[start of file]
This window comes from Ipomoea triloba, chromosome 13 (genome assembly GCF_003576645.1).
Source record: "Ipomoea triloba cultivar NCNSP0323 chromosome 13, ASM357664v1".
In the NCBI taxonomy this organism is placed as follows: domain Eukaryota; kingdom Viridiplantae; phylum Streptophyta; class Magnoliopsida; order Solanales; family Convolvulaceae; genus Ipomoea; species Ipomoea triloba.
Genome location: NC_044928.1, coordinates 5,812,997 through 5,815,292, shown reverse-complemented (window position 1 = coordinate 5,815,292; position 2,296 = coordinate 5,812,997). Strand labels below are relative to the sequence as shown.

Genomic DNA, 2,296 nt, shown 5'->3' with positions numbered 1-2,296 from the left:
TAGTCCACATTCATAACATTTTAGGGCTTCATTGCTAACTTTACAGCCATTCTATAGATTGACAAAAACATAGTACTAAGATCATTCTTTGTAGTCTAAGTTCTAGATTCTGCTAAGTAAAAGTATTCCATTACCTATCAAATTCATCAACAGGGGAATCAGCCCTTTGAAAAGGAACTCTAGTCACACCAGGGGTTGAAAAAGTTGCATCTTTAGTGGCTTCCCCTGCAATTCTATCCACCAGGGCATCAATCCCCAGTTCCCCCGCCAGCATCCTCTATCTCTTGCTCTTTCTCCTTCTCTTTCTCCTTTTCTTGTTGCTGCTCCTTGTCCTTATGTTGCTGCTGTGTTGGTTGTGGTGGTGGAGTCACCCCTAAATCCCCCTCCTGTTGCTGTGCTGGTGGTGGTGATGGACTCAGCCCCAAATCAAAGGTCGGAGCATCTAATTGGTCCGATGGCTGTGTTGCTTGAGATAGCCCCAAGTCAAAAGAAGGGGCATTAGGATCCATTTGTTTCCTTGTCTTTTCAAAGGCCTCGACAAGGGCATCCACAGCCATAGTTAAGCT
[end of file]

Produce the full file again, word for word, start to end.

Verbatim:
This window comes from Ipomoea triloba, chromosome 13 (genome assembly GCF_003576645.1).
Source record: "Ipomoea triloba cultivar NCNSP0323 chromosome 13, ASM357664v1".
In the NCBI taxonomy this organism is placed as follows: domain Eukaryota; kingdom Viridiplantae; phylum Streptophyta; class Magnoliopsida; order Solanales; family Convolvulaceae; genus Ipomoea; species Ipomoea triloba.
Genome location: NC_044928.1, coordinates 5,812,997 through 5,815,292, shown reverse-complemented (window position 1 = coordinate 5,815,292; position 2,296 = coordinate 5,812,997). Strand labels below are relative to the sequence as shown.

Genomic DNA, 2,296 nt, shown 5'->3' with positions numbered 1-2,296 from the left:
TAGTCCACATTCATAACATTTTAGGGCTTCATTGCTAACTTTACAGCCATTCTATAGATTGACAAAAACATAGTACTAAGATCATTCTTTGTAGTCTAAGTTCTAGATTCTGCTAAGTAAAAGTATTCCATTACCTATCAAATTCATCAACAGGGGAATCAGCCCTTTGAAAAGGAACTCTAGTCACACCAGGGGTTGAAAAAGTTGCATCTTTAGTGGCTTCCCCTGCAATTCTATCCACCAGGGCATCAATCCCCAGTTCCCCCGCCAGCATCCTCTATCTCTTGCTCTTTCTCCTTCTCTTTCTCCTTTTCTTGTTGCTGCTCCTTGTCCTTATGTTGCTGCTGTGTTGGTTGTGGTGGTGGAGTCACCCCTAAATCCCCCTCCTGTTGCTGTGCTGGTGGTGGTGATGGACTCAGCCCCAAATCAAAGGTCGGAGCATCTAATTGGTCCGATGGCTGTGTTGCTTGAGATAGCCCCAAGTCAAAAGAAGGGGCATTAGGATCCATTTGTTTCCTTGTCTTTTCAAAGGCCTCGACAAGGGCATCCACAGCCATAGTTAAGCT